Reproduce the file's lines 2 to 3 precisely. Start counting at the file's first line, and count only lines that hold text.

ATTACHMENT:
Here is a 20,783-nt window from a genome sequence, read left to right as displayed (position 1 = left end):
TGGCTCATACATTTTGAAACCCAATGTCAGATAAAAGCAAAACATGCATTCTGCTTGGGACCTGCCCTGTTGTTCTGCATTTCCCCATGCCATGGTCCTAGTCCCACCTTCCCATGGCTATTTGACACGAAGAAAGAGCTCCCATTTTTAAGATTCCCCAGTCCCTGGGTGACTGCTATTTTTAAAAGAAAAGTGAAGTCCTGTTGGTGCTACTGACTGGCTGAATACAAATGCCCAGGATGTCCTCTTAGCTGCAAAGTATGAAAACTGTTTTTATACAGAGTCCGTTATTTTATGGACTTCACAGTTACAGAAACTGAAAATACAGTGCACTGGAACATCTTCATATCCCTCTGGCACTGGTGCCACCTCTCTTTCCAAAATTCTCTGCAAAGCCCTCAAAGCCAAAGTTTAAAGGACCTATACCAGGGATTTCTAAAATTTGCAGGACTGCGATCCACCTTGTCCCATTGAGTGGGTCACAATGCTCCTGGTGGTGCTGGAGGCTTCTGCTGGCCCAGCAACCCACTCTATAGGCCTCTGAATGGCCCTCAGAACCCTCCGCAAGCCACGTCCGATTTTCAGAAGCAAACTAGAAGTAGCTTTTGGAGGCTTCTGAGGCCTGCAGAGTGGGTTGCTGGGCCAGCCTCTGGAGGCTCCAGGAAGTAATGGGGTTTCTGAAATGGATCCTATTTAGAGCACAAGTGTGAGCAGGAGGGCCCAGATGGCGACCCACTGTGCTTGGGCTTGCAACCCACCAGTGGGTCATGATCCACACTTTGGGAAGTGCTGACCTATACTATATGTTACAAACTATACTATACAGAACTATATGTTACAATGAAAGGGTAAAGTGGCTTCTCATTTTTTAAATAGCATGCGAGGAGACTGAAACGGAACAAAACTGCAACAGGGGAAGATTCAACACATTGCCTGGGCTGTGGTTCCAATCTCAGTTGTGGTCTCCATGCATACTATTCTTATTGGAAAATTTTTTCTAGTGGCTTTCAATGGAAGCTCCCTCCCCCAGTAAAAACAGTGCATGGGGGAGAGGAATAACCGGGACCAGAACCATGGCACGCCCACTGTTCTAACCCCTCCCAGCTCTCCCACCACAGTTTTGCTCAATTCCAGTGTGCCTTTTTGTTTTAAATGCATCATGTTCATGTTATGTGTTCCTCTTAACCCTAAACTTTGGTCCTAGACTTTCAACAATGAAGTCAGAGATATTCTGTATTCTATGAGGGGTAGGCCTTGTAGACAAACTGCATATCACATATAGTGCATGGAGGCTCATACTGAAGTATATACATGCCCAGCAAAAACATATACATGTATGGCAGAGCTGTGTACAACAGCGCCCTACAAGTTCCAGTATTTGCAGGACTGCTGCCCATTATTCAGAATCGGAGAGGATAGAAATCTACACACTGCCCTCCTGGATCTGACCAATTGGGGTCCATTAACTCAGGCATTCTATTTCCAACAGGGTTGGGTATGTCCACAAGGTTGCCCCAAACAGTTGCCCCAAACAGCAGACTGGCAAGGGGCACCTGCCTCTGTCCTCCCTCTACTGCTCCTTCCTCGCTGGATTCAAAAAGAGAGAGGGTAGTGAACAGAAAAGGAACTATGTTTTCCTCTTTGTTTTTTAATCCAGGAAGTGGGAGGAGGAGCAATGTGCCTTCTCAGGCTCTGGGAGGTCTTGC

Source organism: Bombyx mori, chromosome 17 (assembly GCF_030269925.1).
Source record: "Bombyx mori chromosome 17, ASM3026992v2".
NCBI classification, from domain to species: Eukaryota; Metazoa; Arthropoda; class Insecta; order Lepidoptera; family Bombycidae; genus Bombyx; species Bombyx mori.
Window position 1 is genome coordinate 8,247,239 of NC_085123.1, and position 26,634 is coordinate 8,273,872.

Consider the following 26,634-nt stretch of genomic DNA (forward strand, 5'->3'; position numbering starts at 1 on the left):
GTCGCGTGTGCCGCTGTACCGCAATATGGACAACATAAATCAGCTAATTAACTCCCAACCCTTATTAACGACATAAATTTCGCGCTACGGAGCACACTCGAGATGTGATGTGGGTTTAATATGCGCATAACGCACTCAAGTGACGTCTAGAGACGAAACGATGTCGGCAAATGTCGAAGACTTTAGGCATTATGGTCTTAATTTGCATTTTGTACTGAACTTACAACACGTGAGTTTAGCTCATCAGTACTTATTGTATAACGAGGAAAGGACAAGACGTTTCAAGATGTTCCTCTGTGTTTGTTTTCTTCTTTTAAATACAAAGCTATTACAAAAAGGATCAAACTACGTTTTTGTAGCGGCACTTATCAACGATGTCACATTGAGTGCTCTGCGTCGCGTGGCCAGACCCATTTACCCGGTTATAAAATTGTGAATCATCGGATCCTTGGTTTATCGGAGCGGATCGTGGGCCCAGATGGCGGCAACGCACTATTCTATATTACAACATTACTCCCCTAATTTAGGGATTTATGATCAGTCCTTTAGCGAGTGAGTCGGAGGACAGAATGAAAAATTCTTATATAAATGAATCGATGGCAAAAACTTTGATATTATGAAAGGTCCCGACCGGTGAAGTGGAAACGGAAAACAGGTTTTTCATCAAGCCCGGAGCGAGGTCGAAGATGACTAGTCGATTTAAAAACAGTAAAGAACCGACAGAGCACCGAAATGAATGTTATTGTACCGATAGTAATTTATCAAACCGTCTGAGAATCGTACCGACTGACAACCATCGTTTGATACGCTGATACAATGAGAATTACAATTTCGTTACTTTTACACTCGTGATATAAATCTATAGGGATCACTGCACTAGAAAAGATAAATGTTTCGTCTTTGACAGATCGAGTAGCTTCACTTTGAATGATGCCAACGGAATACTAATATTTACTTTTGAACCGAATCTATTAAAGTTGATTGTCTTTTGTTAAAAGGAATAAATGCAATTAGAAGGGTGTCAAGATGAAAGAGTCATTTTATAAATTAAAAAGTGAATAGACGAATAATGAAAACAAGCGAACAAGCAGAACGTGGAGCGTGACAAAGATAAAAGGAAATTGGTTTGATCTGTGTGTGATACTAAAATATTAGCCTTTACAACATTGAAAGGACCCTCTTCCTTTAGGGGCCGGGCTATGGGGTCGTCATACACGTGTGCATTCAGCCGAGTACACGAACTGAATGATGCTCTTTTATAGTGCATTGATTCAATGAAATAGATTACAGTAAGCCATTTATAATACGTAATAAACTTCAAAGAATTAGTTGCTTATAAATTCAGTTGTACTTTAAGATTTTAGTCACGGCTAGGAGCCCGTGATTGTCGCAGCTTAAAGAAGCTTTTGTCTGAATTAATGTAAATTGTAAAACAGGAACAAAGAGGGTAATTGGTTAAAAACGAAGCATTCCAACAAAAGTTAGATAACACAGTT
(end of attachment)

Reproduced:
TGGCTCATACATTTTGAAACCCAATGTCAGATAAAAGCAAAACATGCATTCTGCTTGGGACCTGCCCTGTTGTTCTGCATTTCCCCATGCCATGGTCCTAGTCCCACCTTCCCATGGCTATTTGACACGAAGAAAGAGCTCCCATTTTTAAGATTCCCCAGTCCCTGGGTGACTGCTATTTTTAAAAGAAAAGTGAAGTCCTGTTGGTGCTACTGACTGGCTGAATACAAATGCCCAGGATGTCCTCTTAGCTGCAAAGTATGAAAACTGTTTTTATACAGAGTCCGTTATTTTATGGACTTCACAGTTACAGAAACTGAAAATACAGTGCACTGGAACATCTTCATATCCCTCTGGCACTGGTGCCACCTCTCTTTCCAAAATTCTCTGCAAAGCCCTCAAAGCCAAAGTTTAAAGGACCTATACCAGGGATTTCTAAAATTTGCAGGACTGCGATCCACCTTGTCCCATTGAGTGGGTCACAATGCTCCTGGTGGTGCTGGAGGCTTCTGCTGGCCCAGCAACCCACTCTATAGGCCTCTGAATGGCCCTCAGAACCCTCCGCAAGCCACGTCCGATTTTCAGAAGCAAACTAGAAGTAGCTTTTGGAGGCTTCTGAGGCCTGCAGAGTGGGTTGCTGGGCCAGCCTCTGGAGGCTCCAGGAAGTAATGGGGTTTCTGAAATGGATCCTATTTAGAGCACAAGTGTGAGCAGGAGGGCCCAGATGGCGACCCACTGTGCTTGGGCTTGCAACCCACCAGTGGGTCATGATCCACACTTTGGGAAGTGCTGACCTATACTATATGTTACAAACTATACTATACAGAACTATATGTTACAATGAAAGGGTAAAGTGGCTTCTCATTTTTTAAATAGCATGCGAGGAGACTGAAACGGAACAAAACTGCAACAGGGGAAGATTCAACACATTGCCTGGGCTGTGGTTCCAATCTCAGTTGTGGTCTCCATGCATACTATTCTTATTGGAAAATTTTTTCTAGTGGCTTTCAATGGAAGCTCCCTCCCCCAGTAAAAACAGTGCATGGGGGAGAGGAATAACCGGGACCAGAACCATGGCACGCCCACTGTTCTAACCCCTCCCAGCTCTCCCACCACAGTTTTGCTCAATTCCAGTGTGCCTTTTTGTTTTAAATGCATCATGTTCATGTTATGTGTTCCTCTTAACCCTAAACTTTGGTCCTAGACTTTCAACAATGAAGTCAGAGATATTCTGTATTCTATGAGGGGTAGGCCTTGTAGACAAACTGCATATCACATATAGTGCATGGAGGCTCATACTGAAGTATATACATGCCCAGCAAAAACATATACATGTATGGCAGAGCTGTGTACAACAGCGCCCTACAAGTTCCAGTATTTGCAGGACTGCTGCCCATTATTCAGAATCGGAGAGGATAGAAATCTACACACTGCCCTCCTGGATCTGACCAATTGGGGTCCATTAACTCAGGCATTCTATTTCCAACAGGGTTGGGTATGTCCACAAGGTTGCCCCAAACAGTTGCCCCAAACAGCAGACTGGCAAGGGGCACCTGCCTCTGTCCTCCCTCTACTGCTCCTTCCTCGCTGGATTCAAAAAGAGAGAGGGTAGTGAACAGAAAAGGAACTATGTTTTCCTCTTTGTTTTTTAATCCAGGAAGTGGGAGGAGGAGCAATGTGCCTTCTCAGGCTCTGGGAGGTCTTGC

Source organism: Bombyx mori, chromosome 17 (assembly GCF_030269925.1).